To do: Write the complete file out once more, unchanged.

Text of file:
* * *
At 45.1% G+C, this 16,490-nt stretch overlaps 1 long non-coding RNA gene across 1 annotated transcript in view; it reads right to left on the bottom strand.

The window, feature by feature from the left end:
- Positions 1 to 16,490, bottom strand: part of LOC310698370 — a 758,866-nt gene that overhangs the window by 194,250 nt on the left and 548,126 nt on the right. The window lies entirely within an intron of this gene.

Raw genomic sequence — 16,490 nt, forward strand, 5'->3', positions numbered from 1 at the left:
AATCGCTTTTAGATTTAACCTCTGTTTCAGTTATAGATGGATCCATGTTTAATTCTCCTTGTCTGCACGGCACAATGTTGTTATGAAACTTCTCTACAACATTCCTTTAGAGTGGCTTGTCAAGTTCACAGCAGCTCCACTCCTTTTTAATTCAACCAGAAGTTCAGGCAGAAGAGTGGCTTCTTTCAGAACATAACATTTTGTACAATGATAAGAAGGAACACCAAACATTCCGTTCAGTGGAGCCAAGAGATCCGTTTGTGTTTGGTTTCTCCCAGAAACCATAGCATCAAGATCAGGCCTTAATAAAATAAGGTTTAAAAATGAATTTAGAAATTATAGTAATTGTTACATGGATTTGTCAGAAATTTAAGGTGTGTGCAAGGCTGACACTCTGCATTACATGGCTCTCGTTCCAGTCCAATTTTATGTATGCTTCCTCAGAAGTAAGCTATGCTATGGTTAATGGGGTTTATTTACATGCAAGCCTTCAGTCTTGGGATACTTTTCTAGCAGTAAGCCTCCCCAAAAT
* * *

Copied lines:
At 45.1% G+C, this 16,490-nt stretch overlaps 1 long non-coding RNA gene across 1 annotated transcript in view; it reads right to left on the bottom strand.

The window, feature by feature from the left end:
- Positions 1 to 16,490, bottom strand: part of LOC310698370 — a 758,866-nt gene that overhangs the window by 194,250 nt on the left and 548,126 nt on the right. The window lies entirely within an intron of this gene.

Raw genomic sequence — 16,490 nt, forward strand, 5'->3', positions numbered from 1 at the left:
AATCGCTTTTAGATTTAACCTCTGTTTCAGTTATAGATGGATCCATGTTTAATTCTCCTTGTCTGCACGGCACAATGTTGTTATGAAACTTCTCTACAACATTCCTTTAGAGTGGCTTGTCAAGTTCACAGCAGCTCCACTCCTTTTTAATTCAACCAGAAGTTCAGGCAGAAGAGTGGCTTCTTTCAGAACATAACATTTTGTACAATGATAAGAAGGAACACCAAACATTCCGTTCAGTGGAGCCAAGAGATCCGTTTGTGTTTGGTTTCTCCCAGAAACCATAGCATCAAGATCAGGCCTTAATAAAATAAGGTTTAAAAATGAATTTAGAAATTATAGTAATTGTTACATGGATTTGTCAGAAATTTAAGGTGTGTGCAAGGCTGACACTCTGCATTACATGGCTCTCGTTCCAGTCCAATTTTATGTATGCTTCCTCAGAAGTAAGCTATGCTATGGTTAATGGGGTTTATTTACATGCAAGCCTTCAGTCTTGGGATACTTTTCTAGCAGTAAGCCTCCCCAAAAT